I think if we didn’t have that anti-Communist pressure from the right it was be possible for there to be a more effective movement in the direction of Socialism.
CS: Angela, what are your thoughts on so called 21st Century Socialism?
AD: I do think that we need to think in terms of a 21st century Socialist movement in the United States of America. Otherwise we assume that Capitalism is our future.
Since the dismantling of Socialist nations in the early 90”s there has been this assumption that Capitalism is triumphant, that Capitalism is here and will be eternally present in our lives. That’s very sad if we have to think of our future in terms of exploitation.
It’s not only the economic dimension of Capitalism that is so destructive; it’s the ideological dimension that is destructive as well. Capitalism posits the individual as the basic unit of society and to think of a future of individuals fighting to become more powerful Capitalists is very, very sad.
We have to be able to imagine a future in which community means a great deal to us, in which solidarity, in which there is care for those that are less fortunate, in which education is not a commodity, in which a society in which every one has the right to education, and health care, and housing and jobs. So I am holding out for that. I have been struggling since I was a teenager. I guess I might say that I have been struggling too long to give up now.
CS: Here in the United States definitely a stigma is attached to the world “Socialism.” Can you explain that?
AD: The word “Socialism” has such a stigma attached to it because of the media pundits, the rightwing politicians have been able to draw on the old anti-Communism—the notion that communism denotes an evil empire--the idea that it is an anathema to Democracy.
What impresses me, however, is that young people are not always persuaded by the rightwing rhetoric. A recent survey by the Pew Center indicates that young people especially think of Capitalism, (almost a majority) in negative terms and Socialism in more positive terms.
So I think that people are not always incapable of seeing through the lies, and the deceit and the fraudulent representation of Socialism.
Many people are starting to recognize that we need an alternative to Capitalism that thrives on racism, that thrives on exploitation, that has polluted the environment and cares for nothing aside from the amount of money that can be generated from any given project. And it doesn’t care for the future.
Capitalists don’t even mind the fact that there may be no planet available in the coming generations--they’re only interested in the profit that is available in the moment. No sense of history, no sense of past history, no sense of future history.
I suppose I would conclude by saying that I learned long ago that history is really important, that we think of ourselves as agents of history, that we think of ourselves as products of history and, as a matter of fact, Capitalism is a product of history, it came into being in history. And if it came into being in history it should probably go out of existence in history as well.
CS: Angela Davis, as a lifelong teacher do you have a message for young people?
AD: Well, Jose Marti, who was one of the heroes of the Cuban revolution once said that children, our youth, are the future and hope of the world.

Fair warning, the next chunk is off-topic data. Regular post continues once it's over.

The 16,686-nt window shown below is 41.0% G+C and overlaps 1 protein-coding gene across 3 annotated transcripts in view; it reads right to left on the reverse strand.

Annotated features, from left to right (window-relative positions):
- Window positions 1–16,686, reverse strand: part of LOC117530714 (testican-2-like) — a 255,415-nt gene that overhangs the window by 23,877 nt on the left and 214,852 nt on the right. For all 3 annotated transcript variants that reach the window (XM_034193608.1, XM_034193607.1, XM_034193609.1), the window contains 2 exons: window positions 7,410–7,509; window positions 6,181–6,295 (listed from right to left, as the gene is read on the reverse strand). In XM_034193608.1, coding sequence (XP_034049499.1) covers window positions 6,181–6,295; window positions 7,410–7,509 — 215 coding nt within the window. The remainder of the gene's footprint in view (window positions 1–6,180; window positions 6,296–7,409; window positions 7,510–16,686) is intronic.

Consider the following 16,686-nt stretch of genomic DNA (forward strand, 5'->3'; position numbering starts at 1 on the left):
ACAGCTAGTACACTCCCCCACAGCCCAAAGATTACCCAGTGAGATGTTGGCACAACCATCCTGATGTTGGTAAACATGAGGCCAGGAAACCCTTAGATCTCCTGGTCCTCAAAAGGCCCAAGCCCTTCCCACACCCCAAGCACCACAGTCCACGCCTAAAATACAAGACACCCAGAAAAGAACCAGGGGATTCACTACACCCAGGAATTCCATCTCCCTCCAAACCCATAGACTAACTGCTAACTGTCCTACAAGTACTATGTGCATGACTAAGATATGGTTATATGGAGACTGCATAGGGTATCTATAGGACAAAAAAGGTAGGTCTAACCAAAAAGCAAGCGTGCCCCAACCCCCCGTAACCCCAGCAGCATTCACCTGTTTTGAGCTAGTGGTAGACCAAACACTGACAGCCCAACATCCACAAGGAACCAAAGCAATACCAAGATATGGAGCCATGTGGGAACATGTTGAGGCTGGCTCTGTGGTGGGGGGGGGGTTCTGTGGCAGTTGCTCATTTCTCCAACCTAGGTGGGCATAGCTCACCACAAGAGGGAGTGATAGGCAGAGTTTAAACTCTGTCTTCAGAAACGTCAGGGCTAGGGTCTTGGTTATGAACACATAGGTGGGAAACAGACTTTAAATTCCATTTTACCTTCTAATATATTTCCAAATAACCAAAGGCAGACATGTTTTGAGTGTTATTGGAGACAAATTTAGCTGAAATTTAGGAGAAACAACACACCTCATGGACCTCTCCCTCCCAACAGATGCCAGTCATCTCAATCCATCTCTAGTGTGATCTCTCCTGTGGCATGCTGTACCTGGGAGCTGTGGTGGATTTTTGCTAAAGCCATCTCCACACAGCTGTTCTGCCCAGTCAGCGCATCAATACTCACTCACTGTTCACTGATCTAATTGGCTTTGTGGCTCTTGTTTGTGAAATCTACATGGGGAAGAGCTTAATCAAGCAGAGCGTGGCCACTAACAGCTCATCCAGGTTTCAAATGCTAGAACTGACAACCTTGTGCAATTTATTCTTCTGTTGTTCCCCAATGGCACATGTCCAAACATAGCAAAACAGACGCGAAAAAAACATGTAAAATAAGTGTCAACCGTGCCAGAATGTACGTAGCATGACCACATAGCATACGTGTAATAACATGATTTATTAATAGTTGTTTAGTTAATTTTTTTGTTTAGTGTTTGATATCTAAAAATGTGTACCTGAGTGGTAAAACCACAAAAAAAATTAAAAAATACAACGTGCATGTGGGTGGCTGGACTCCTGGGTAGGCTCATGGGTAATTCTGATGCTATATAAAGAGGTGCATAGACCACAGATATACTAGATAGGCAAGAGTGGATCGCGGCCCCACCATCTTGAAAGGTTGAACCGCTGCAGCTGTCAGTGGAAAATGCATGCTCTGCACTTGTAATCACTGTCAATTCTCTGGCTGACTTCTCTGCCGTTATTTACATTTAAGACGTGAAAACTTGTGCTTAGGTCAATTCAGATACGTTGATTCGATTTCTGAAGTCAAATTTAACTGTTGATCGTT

My message to young people would be that they follow their sense of adventure—That they follow their need for creativity. Because all of the wonderful things we experience today have been visions and ideas of young people at one point or another.
And I always say, as we grow older, we have to learn that it is the young people who have the new ideas. In that sense we have to learn to follow their leadership when we are talking about the anti-war movement and the need to end the war in Afghanistan as well as Iraq.
When we are talking about anti-racism and the importance of generating a movement that recognized the extent to which structural racism is still a part of our lives here. Particularly with the Prison Industrial Complex given the more than 2 million people who are behind bars the majority of whom are people of color. And in all these movements I see young people taking the decisive steps.
CS: What are your thoughts on the dominant two-party political system here in the United States?
AD: Well my sense has been for a very long time that the two-party systems constricts any real imagination and as long as we have a Democratic Party and a Republican Party, of course that are tied to corporate interests, Capitalist corporate interests, we are never going to be able to move beyond those Capitalist interests.
So as independent politics, I can say many of us voted for Obama. I voted for Obama and I can say it is probably the first time I voted for a Democrat because I have always voted for the Communist, the Socialist, the Peace and Freedom Party candidates or the Green party candidate.
So I think that today more than ever before we have the first African-American in office. We need to emphasize independent politics, we need to emphasis 3rd party politics, we need to emphasis a more radical political vision than would ever be possible under the auspices of the Democratic Party.
CS: Angela Davis, do you have anything else you would like to add for my readers?
AD: Well I suppose the only other thing I would say is that it is so important for people, particularly in the US to question the representation of the dominant media. It is impossible to understand fully. It is impossible to understand what is going on in Venezuela is we rely on CNN, if we rely on the dominant media forces—and to consult independent media. Consult progressive media.
What’s happening in Venezuela is so exciting and it would be wonderful if more people in this country could even participate in that excitement and then begin to imagine what it might be like to transform the United States of America in accordance with a Socialist project.
CS: This interview was made in September of 2010.
Thanks to Angela Davis for her work, dignity and time and thanks to Dede Miller for transcribing the interview!
The interview can be heard at the archives at: